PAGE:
She has a very positive outlook on life and everything about her community. Dhiffushi Island, with a population of about 1,200, is a typical rural island of the Maldives. The close proximity to the city has its advantages, and yet it is comfortably isolated and relatively quiet and peaceful.

Her outgoing personality ensures that she makes thriving networks wherever she goes. One effort she recalls with delight is getting the much needed resources to refurbish the community school premises through the financial backing of a resort she is acquainted with. Of other accomplishments, she marks with pride the Club’s role in installation of electricity on the island for the first time. “It was not the government, but the Unity Club that met this basic need”. She draws a picture of jovial camaraderie in such endeavors, especially by the women. “The men do the work, we feed them”.

She reaffirms that women in her community are very much empowered and have freedom in comparison to what we hear in the media. However, shortage of employment is an issue and this mostly affects women, she says. Most young men follow their fathers` footsteps into fishing, while women do not have much of an opportunity at economic activity. Faiza does not let this rest though - she had helped some women to start weaving of coconut palm fronds. These are then bought by resorts for thatching of their cottages, and provide some income to local women.

She recounts with gravity that there are social issues that still need to be tackled – including drug abuse, skill-building for more sustainable employment opportunities, and further education. Faiza is an energetic and kind soul who advocates dialogue, mutual respect, and compassion in addressing such issues. Her free spirit, ability to travel widely and frequently, and her commitment to her husband and family also speak volumes about the role of men in empowering women. If there is a lesson to be learned from her story, it is about positivity, generosity of volunteerism, and a harmonized co-existence that ensures success.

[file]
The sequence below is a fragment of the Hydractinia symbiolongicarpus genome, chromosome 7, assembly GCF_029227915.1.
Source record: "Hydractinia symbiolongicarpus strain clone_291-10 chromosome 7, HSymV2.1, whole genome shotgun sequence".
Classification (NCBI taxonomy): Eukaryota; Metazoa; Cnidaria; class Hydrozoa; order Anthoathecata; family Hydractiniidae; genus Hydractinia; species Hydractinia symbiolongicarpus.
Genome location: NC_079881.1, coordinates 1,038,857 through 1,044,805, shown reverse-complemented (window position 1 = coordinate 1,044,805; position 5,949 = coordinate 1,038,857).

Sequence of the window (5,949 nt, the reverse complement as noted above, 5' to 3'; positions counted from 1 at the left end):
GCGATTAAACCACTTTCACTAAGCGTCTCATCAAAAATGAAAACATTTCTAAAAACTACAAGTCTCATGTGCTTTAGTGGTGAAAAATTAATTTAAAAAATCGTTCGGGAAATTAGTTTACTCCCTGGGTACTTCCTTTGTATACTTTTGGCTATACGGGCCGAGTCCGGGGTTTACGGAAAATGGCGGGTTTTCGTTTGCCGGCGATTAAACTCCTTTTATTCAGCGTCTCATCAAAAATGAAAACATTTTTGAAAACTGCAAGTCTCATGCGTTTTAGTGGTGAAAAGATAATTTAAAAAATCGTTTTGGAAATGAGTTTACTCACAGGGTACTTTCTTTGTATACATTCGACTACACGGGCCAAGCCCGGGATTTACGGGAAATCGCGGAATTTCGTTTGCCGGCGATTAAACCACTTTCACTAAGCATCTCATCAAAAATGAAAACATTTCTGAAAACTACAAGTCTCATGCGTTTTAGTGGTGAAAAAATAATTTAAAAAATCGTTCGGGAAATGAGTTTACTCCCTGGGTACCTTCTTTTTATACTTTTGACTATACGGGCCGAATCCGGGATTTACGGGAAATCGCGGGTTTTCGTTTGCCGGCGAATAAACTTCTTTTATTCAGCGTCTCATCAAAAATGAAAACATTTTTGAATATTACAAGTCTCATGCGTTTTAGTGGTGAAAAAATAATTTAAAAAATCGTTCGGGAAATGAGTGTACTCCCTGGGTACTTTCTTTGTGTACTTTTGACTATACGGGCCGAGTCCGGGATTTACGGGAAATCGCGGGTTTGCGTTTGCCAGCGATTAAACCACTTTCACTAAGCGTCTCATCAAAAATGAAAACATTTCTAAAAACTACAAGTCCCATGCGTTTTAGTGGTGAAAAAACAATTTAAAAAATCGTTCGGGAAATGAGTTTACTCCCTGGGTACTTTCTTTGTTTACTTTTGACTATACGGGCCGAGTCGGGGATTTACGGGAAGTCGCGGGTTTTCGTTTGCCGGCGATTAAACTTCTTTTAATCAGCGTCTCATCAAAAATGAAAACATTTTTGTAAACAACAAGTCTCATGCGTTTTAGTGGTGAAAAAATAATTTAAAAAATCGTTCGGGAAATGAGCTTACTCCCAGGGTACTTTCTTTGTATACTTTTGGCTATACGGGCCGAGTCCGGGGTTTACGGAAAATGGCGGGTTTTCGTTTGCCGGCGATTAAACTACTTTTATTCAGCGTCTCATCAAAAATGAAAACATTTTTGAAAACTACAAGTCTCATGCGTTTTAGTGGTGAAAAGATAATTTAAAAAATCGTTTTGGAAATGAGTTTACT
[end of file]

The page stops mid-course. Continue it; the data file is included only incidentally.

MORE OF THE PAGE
This article is part of a writing assignment for Voices of Our Future a program of World Pulse that provides rigorous digital media and citizen journalism training for grassroots women leaders. World Pulse lifts and unites the voices of women from some of the most unheard regions of the world.

Faiza (in blue striped top) hoisting the flag of Kaafu Dhiffushi Unity Club in January 2013 in a nationwide campaign for solidarity. This was the initiation rally of the campaign held in Male’ City.
Areal view of Dhiffushi Island. Dhiffushi is an island North East of Male’ City that can be reached by boat in about 20 minutes. The Ferry system is such that one cannot visit Male’ City and return to the island the same day.
Faiza (in green) representing her Club in the National Forum of Non-Governmental-Organizations, Nov 2012
Faiza

Comments

Nakinti's picture

Faiza you rock!

Dear Amina,
You just nailed it right here. Right choice [Faiza[ of an activist I must say. I could feel action in her voice in between the life quotes. I will then say kudos to her for fighting beyond the education she didn't have. I am even more proud of her for speaking the truth about herself and her family. Take a look at this part:
""Faiza’s one regret is not attaining an education. Faiza received some education, at Maktabul Ameen, gaining a couple of years of elementary education in her teen years. “My father tried his best. We were poor and there simply were no opportunities back then. I made up though - by ensuring my children got the education that I craved”."""
I love this part of the story the most.
Thank you my dearest Aminah for using your voice and pen to speak for FAIZA. I am proud of her.
Tell Faiza I am sending her my warmest love from Cameroon.
I love you both.
Nakinti

Nakinti B. Nofuru
2013 VOF Correspondent
Reporter for Global Press Institute
Bamenda - Cameroon
Email: nakinti@globalpressinstitute.org
nakintin@yahoo.com